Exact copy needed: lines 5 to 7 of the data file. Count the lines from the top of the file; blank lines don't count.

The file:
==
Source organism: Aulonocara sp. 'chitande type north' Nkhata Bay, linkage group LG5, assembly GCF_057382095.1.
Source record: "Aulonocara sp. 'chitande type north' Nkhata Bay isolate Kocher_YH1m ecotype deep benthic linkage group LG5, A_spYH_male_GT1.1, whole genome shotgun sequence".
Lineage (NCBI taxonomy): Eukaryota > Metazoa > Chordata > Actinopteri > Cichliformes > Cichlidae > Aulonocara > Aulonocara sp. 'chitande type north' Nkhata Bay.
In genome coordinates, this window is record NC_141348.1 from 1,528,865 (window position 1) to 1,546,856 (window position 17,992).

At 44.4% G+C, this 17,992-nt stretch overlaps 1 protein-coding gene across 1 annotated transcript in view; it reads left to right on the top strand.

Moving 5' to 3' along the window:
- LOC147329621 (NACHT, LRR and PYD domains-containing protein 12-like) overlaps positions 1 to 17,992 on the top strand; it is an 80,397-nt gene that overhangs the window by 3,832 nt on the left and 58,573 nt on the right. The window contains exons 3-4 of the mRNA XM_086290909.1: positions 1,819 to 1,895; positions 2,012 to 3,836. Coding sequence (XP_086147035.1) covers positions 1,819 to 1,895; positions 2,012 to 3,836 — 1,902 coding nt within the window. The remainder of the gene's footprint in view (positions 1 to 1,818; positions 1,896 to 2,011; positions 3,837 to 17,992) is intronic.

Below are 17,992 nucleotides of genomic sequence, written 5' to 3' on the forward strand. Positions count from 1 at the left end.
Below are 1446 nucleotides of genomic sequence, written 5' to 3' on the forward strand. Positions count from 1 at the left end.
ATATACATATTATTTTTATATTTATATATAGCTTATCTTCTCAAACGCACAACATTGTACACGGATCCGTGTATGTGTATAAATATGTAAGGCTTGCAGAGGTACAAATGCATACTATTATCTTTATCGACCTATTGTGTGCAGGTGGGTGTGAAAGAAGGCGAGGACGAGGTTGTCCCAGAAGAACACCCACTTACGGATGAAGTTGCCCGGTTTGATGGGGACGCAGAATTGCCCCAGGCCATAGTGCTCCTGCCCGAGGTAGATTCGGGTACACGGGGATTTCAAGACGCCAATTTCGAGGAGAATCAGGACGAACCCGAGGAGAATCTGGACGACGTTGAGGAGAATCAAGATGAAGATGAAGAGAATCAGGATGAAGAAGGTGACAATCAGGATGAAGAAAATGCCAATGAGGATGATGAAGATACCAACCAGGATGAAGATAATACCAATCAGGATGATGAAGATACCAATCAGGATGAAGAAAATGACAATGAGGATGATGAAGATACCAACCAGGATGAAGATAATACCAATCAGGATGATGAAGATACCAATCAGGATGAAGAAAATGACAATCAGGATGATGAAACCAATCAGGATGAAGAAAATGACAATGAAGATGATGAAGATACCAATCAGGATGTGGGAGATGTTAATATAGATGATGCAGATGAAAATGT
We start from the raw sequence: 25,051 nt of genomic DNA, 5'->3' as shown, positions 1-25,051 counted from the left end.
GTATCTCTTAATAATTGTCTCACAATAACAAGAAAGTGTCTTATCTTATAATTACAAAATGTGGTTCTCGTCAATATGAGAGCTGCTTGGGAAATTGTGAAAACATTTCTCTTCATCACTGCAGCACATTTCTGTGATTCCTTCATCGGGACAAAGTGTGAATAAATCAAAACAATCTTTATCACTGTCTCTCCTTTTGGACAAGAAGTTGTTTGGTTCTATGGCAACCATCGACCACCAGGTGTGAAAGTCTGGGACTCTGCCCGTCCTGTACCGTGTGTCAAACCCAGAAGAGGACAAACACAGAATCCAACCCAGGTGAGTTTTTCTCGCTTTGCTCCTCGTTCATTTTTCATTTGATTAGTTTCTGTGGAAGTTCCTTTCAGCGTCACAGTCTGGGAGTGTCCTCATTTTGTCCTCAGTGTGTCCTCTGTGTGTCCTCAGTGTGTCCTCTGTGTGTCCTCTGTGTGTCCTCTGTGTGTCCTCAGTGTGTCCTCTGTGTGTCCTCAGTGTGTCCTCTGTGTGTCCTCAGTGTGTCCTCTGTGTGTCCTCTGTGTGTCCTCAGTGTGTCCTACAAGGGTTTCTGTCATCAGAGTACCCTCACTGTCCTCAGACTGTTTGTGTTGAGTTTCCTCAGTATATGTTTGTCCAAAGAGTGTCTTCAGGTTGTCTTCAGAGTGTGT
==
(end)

At 44.4% G+C, this 17,992-nt stretch overlaps 1 protein-coding gene across 1 annotated transcript in view; it reads left to right on the top strand.

Moving 5' to 3' along the window:
- LOC147329621 (NACHT, LRR and PYD domains-containing protein 12-like) overlaps positions 1 to 17,992 on the top strand; it is an 80,397-nt gene that overhangs the window by 3,832 nt on the left and 58,573 nt on the right. The window contains exons 3-4 of the mRNA XM_086290909.1: positions 1,819 to 1,895; positions 2,012 to 3,836. Coding sequence (XP_086147035.1) covers positions 1,819 to 1,895; positions 2,012 to 3,836 — 1,902 coding nt within the window. The remainder of the gene's footprint in view (positions 1 to 1,818; positions 1,896 to 2,011; positions 3,837 to 17,992) is intronic.